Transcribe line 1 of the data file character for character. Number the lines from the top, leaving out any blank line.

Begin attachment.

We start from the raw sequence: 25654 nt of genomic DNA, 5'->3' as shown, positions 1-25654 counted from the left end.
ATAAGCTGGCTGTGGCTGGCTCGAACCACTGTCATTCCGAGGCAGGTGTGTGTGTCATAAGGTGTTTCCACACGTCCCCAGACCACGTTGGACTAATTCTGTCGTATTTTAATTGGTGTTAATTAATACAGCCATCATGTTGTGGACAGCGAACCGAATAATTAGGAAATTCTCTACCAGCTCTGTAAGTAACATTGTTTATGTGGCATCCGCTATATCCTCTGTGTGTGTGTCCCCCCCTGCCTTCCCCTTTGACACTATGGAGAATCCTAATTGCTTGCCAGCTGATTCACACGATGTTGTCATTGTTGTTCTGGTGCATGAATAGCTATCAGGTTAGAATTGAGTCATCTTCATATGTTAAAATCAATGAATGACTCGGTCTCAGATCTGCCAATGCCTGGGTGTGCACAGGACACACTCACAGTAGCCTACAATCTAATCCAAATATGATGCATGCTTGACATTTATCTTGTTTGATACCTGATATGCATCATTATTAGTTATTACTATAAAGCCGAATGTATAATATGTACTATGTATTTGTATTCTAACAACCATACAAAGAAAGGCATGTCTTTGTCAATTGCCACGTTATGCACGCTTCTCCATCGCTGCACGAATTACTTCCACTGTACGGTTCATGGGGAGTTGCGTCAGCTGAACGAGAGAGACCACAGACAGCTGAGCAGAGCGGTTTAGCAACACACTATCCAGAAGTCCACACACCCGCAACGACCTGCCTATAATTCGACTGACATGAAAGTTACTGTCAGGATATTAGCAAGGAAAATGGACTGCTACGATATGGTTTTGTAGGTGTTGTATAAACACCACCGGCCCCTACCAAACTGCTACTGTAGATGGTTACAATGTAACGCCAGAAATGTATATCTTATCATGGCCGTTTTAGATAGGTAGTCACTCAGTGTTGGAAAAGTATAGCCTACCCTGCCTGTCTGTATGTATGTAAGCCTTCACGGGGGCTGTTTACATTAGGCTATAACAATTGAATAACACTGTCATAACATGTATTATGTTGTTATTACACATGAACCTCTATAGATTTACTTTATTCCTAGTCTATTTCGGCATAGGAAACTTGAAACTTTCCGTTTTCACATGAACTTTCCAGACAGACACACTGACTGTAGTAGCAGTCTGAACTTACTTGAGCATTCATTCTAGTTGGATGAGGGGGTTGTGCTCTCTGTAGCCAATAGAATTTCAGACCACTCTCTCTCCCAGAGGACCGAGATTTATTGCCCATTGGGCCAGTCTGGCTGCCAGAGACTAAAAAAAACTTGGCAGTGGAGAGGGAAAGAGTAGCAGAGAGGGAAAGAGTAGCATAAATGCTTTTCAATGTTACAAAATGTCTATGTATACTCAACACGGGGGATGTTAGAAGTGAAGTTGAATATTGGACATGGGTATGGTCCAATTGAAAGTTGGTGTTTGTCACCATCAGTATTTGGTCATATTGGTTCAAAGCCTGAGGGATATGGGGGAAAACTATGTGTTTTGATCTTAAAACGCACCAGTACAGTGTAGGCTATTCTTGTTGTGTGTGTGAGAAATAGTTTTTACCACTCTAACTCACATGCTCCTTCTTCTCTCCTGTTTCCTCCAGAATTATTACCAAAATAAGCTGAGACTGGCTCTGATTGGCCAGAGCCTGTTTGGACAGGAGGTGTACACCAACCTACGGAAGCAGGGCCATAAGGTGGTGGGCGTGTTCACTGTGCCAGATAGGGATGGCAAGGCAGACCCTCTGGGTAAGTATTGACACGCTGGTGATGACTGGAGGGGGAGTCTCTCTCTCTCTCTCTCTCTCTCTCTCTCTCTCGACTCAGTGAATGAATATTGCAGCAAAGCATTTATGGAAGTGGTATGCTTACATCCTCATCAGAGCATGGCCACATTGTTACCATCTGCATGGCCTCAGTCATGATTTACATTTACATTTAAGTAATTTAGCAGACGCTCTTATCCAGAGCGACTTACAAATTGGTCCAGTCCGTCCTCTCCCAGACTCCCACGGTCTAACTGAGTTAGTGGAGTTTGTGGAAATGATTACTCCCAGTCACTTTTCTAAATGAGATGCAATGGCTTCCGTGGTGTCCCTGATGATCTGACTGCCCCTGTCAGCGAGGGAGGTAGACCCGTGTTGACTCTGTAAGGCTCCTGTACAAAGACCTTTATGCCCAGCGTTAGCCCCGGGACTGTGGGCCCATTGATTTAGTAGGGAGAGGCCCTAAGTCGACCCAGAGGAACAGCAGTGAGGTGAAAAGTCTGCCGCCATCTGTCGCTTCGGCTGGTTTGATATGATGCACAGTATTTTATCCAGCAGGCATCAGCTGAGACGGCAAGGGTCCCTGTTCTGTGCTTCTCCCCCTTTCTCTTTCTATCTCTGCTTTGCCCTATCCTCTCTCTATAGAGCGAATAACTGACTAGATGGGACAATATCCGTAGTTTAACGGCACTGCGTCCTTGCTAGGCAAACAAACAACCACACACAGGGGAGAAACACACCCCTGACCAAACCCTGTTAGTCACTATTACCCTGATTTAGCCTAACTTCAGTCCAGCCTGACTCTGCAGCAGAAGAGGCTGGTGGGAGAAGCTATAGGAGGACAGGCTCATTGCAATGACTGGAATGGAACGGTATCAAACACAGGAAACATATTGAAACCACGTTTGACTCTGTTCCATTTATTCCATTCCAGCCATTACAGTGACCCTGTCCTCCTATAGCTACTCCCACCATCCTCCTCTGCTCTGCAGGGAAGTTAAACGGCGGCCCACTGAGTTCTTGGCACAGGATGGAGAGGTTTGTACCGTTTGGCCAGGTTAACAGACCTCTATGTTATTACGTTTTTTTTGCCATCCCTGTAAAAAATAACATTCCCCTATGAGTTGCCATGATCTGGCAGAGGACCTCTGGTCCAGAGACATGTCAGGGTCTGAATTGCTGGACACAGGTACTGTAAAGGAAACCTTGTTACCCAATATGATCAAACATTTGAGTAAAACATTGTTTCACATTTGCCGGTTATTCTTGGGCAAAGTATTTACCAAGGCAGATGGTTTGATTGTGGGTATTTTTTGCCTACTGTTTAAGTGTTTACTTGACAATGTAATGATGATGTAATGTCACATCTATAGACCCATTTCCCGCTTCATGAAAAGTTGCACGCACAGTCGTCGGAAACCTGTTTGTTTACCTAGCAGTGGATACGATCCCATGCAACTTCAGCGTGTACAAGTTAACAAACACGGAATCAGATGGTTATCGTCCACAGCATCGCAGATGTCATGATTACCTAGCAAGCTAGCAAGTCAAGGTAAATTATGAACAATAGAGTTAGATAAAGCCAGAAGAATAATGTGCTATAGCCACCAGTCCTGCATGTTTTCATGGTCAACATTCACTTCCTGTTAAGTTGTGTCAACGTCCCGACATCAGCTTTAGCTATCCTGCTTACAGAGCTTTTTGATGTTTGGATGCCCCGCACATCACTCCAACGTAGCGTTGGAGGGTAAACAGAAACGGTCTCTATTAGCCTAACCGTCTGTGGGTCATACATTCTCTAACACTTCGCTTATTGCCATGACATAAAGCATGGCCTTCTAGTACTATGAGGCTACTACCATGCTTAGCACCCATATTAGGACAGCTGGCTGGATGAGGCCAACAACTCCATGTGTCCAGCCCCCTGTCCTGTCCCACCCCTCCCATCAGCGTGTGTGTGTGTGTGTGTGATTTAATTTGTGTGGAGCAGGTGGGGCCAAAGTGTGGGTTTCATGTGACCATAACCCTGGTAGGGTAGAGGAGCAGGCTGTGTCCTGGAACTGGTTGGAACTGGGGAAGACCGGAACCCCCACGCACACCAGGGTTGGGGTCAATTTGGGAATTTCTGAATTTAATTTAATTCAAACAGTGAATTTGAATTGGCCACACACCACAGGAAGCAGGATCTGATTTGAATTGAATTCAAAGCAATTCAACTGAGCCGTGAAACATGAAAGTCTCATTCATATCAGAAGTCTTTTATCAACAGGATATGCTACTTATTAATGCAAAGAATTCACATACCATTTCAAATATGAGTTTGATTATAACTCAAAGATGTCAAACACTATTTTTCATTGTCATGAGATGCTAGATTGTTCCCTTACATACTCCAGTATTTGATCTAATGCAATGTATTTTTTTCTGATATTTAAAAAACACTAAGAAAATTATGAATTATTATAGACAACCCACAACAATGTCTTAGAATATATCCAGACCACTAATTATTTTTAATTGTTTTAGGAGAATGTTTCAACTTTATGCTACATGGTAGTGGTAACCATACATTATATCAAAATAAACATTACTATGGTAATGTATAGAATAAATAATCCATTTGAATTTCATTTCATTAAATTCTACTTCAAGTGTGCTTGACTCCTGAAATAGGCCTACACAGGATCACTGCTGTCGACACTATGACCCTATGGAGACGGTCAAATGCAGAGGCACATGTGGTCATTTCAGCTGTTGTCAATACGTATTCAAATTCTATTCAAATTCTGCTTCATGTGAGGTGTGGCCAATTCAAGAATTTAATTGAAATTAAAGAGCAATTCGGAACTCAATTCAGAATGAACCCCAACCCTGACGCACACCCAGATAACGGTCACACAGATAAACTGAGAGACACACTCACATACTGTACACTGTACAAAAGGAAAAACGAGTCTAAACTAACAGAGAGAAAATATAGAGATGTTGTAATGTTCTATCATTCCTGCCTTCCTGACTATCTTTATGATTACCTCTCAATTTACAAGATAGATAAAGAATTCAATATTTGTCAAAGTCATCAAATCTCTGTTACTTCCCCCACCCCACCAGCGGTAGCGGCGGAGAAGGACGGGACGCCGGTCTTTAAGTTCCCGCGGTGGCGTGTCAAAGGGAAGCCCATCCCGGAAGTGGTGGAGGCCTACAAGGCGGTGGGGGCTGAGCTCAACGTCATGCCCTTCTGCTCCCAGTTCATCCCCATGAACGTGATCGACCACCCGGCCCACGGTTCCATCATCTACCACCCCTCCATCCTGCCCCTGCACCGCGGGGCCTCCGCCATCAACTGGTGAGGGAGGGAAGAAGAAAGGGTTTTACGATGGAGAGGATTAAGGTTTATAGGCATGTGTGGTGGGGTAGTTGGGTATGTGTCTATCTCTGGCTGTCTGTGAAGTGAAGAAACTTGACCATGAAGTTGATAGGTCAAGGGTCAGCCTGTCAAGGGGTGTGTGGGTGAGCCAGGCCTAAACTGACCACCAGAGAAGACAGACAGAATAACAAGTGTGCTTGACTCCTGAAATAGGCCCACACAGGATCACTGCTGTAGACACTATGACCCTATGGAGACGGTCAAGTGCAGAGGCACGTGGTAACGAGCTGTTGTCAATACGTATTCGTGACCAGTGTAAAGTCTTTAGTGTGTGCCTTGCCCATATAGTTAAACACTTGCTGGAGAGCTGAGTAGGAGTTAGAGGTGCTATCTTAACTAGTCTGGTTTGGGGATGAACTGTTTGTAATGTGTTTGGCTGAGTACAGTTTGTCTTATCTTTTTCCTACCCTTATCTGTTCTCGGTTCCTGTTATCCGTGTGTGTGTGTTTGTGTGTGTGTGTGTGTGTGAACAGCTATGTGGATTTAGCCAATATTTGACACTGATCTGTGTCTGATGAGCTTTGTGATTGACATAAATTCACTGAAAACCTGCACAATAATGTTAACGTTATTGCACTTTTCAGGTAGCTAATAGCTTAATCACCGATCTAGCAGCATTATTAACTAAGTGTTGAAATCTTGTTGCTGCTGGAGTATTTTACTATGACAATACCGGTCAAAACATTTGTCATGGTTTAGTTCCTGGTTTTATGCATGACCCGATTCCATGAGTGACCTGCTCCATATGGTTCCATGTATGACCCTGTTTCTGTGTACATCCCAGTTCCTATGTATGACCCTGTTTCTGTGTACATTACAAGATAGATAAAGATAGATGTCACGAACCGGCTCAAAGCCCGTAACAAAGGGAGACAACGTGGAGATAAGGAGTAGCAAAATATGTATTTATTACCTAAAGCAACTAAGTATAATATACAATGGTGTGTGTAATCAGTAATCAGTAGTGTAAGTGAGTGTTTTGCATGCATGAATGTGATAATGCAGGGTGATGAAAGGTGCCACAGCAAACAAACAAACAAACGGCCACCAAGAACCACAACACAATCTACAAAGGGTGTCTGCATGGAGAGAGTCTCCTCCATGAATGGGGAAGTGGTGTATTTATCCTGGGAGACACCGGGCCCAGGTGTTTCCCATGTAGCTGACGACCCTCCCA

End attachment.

We start from the raw sequence: 25654 nt of genomic DNA, 5'->3' as shown, positions 1-25654 counted from the left end.